Analysis and Commentary Posted in 2015-03

Forceps Delivery: The Supreme Court Narrowly Saves the Pregnancy Discrimination Act in Young v. UPS

Hofstra University law professor Joanna Grossman and University of Pittsburg law professor Deborah Brake discuss the U.S. Supreme Court’s recent decision in Young v. UPS, in which the Court resolved some issues over the scope of the Pregnancy Discrimination Act. In a second column, Grossman and Brake will comment on the implications of the ruling on other aspects of employment discrimination law.

What a California Proposal to Authorize the Killing of Gays Says About the Initiative Process and the First Amendment

UC Davis law professors Vikram David Amar and Alan E. Brownstein discuss the so-called “Sodomite Suppression Act”—a recently proposed California initiative. Amar and Brownstein argue that despite the clear illegality and immorality of the proposed initiative, many of the suggestions that the attorney who proposed it be punished or that the initiative process be altered to prevent these types of initiatives are themselves unconstitutional in some cases, and at best ill-advised in other cases.

Economic Libertarian Constitutionalism Never Really Died

Cornell University law professor Michael Dorf argues that modern constitutionalism supports economic libertarianism, due not only to judicial decisions but also the very structure of the Constitution. Dorf responds in part to a recent book review by Professor Suzanna Sherry, published in the March issue of the Harvard Law Review, that is highly critical of Professor Richard Epstein’s book The Classical Liberal Constitution.

The Seventh Circuit Injects Common Sense into Religious Liberty Debates with Official Committee of Unsecured Creditors v. Listecki

Cardozo law professor Marci Hamilton discusses the recent unanimous decision by the U.S. Court of Appeals for the Seventh Circuit holding that the Milwaukee Archdiocese is subject to the facially neutral bankruptcy laws against fraud during proceedings, despite its claims, based on free exercise arguments, to the contrary.

Reflections on the Oral Argument in the Arizona Independent Redistricting Commission Case: Some Interesting (and Disheartening) Features, Including Justice Kennedy’s Incomplete Description of U.S. History

U.C. Davis law professor Vikram David Amar comments on the recent oral argument in the Arizona Independent Redistricting case before the U.S. Supreme Court. In particular, he points out the lack of attention to the question of standing and Justice Anthony Kennedy’s overly (and erroneously) simplistic view of U.S. history.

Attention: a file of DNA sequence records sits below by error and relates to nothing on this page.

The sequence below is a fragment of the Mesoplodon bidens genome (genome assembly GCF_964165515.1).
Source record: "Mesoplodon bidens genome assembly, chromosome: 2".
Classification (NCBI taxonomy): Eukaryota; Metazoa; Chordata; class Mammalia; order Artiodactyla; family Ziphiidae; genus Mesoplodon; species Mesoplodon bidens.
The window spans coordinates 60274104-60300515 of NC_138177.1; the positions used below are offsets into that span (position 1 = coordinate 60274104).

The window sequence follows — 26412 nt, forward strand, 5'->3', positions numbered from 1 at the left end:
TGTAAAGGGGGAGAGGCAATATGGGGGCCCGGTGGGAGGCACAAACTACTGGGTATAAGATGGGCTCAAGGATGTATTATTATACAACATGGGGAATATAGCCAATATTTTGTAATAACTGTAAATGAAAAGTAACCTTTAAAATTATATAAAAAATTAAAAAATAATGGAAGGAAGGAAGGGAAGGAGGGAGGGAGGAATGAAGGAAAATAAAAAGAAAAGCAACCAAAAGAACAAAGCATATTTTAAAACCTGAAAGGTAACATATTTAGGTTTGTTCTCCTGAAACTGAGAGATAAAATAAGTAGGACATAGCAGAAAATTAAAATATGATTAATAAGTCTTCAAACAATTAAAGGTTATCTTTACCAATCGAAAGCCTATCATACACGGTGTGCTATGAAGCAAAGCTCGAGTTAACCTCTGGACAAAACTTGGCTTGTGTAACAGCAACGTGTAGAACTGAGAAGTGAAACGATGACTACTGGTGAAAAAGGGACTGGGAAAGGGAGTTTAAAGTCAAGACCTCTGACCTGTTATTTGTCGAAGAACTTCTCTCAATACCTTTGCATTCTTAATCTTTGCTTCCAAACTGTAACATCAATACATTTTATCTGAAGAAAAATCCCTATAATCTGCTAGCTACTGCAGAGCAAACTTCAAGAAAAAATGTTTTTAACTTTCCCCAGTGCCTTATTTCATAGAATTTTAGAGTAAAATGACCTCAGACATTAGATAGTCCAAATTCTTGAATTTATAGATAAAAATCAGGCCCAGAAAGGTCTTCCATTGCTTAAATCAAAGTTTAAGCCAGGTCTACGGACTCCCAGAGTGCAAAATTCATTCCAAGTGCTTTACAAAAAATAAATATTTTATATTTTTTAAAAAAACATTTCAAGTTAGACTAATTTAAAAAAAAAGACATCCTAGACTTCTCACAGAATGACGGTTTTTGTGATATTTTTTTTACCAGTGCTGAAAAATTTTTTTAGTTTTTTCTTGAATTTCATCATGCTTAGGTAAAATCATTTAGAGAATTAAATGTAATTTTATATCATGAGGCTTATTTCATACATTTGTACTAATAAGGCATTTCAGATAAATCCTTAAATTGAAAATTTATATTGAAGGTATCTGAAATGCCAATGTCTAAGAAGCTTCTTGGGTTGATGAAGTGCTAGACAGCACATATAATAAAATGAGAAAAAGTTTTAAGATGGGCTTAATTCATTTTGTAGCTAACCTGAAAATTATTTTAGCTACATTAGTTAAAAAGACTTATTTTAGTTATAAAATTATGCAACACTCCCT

Did Federalism Rescue Obamacare?

Cornell University professor Michael Dorf discusses last week’s oral arguments in King v. Burwell, the case in which the U.S. Supreme Court is expected to decide the fate of the Affordable Care Act (Obamacare). Dorf contends that there are three distinct arguments through which the government could successfully defend the law if the Court finds the language of the statute unclear.

Meet our Columnists

Vikram David Amar
Vikram David Amar

Vikram David Amar is the Dean and Iwan Foundation Professor of Law at the University of Illinois Co... more

Neil H. Buchanan
Neil H. Buchanan

Neil H. Buchanan is an economist and legal scholar and a Professor of Law at The George Washington U... more

Sherry F. Colb
Sherry F. Colb

Sherry F. Colb is Professor of Law and Charles Evans Hughes Scholar at Cornell University. Colb tea... more

John Dean
John Dean

John Dean served as Counsel to the President of the United States from July 1970 to April 1973. Befo... more

Michael C. Dorf
Michael C. Dorf

Michael C. Dorf is the Robert S. Stevens Professor of Law at Cornell University Law School. He has w... more

Joanna L. Grossman
Joanna L. Grossman

Joanna L. Grossman is the Ellen K. Solender Endowed Chair in Women and Law at SMU Dedman School of L... more

Marci A. Hamilton
Marci A. Hamilton

Marci A. Hamilton is one of the country’s leading church-state scholars and the Fox Professor of Pra... more

David S. Kemp
David S. Kemp

David S. Kemp is an attorney and managing editor at Justia. He received his B.A. in Psychology from... more

Joseph Margulies
Joseph Margulies

Mr. Margulies is a Professor of Law and Government at Cornell University. He was Counsel of Record... more

Anita Ramasastry
Anita Ramasastry

Anita Ramasastry is the UW Law Foundation Professor of Law at the University of Washington School of... more

Ronald D. Rotunda
Ronald D. Rotunda

Ronald D. Rotunda is the Doy & Dee Henley Chair and Distinguished Professor of Jurisprudence, at... more